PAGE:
Table 4 Logistic regression results. For each model, the significant predictors are presented in order of t-value. The algebraic sign of the value represents the direction of the effect over the endpoint

Child-parent agreement

Figure 2 reports the results for the agreement on each item, grouped by endpoint. Agreement thresholds are reported on the right. Substantial agreement (0.6 < K < 0.8, p < 0.001) arose from questions concerning Remote Learning, Lifestyle, and Scolding. In the Anxiety endpoint, a moderate agreement (0.58) was reached concerning the request of information about the virus. The feeling of COVID-like symptoms and the request for reassurances reached a fair level of agreement (0.30 and 0.37, respectively). The Sociality endpoint included questions directed to children only, therefore agreement could not be computed. In regard to homogeneity in agreement between NDDs and Controls, a significant group effect was found in questions related to the Anxiety, i.e. Symptoms (p < 0.001) as the NDD group obtained a greater value than controls (p < 0.001, K = 0.393, K = 0.298, respectively); in Reassurances (p = 0.017), a fair agreement was found in Controls (K = 0.339), whilst NDDs showed a moderate agreement (K = 0.474). As for the potential influence of parents’ during questionnaire completion for children younger than 12 years old, the homogeneity test did not produce a significant effect in seven out of ten questions. Significance was reached in two items of the Lifestyle endpoint, i.e. Dietary style (p = 0.013, children’s K = 0.71, adolescents’ K = 0.75), Night awakening (p = 0.044, children’s K = 0.74, adolescents’ K = 0.78); and one item of the Anxiety endpoint, i.e. Info Covid-19 (p = 0.043, children’s K = 0.65, adolescents’ K = 0.62). In these three questions, the agreement was always slightly higher between parents and adolescents, rather than between parents and children.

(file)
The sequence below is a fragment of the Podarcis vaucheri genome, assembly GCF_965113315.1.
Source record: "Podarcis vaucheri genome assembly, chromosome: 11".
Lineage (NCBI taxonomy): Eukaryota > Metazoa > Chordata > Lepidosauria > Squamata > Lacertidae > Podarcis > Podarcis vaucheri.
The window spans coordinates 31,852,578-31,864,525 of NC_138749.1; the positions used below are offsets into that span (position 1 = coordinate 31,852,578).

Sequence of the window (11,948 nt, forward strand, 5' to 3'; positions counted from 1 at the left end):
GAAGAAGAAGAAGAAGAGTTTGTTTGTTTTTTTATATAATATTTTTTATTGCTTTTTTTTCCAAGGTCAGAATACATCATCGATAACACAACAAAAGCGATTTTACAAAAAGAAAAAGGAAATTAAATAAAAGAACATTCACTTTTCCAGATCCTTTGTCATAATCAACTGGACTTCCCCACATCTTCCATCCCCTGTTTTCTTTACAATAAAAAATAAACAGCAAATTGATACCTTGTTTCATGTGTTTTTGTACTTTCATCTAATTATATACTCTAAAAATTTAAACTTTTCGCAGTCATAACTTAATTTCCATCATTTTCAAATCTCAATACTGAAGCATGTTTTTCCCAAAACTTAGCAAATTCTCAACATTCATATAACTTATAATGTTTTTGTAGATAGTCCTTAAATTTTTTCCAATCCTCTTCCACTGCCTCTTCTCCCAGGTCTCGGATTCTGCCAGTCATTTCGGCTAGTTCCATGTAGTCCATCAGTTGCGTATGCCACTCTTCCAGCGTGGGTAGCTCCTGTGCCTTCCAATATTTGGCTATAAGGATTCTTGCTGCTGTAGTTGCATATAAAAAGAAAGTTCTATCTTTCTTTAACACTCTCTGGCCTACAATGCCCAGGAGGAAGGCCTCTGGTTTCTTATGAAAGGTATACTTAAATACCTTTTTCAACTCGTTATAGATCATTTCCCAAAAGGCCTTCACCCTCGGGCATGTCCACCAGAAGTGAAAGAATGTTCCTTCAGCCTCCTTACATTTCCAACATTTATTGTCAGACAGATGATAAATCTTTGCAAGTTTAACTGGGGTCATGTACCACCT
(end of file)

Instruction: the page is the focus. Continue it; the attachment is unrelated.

Fig. 2
figure 2

Fleiss’ Kappa for the agreement. Each bar represents the agreement on an item, considering all respondents together (white bars), Controls only (grey bars), or NDDs only (black bars), grouped by endpoint. Agreement thresholds are reported on the right. Asterisks indicate a significant group effect in agreement homogeneity


In this study, the psycho-social impact of COVID-19 on children and adolescents with and without NDDs was investigated through an online questionnaire; the answers given by parents and children/adolescents were paired up—and then compared—in order to ensure reliable agreement. The aim of the study was to understand the effect of NDD condition, socio-demographic status, familiar and home environment and COVID-19 exposure on children/adolescent everyday lives. Such impact was evaluated considering five endpoints: Remote Learning difficulties, Lifestyle modifications, level of virus-related Anxiety, Social relationships and trend of familiar disputes—operationalized as Scolding. In what follows, we discuss the effect of independent variables on each dependent variable (AKA endpoint). We paid special attention on NDD effect, hypothesizing that COVID-19 lockdown should be even more complicated for these children; besides, we have discussed the other environmental variables with respect to the difficulties encountered by all children.

Remote learning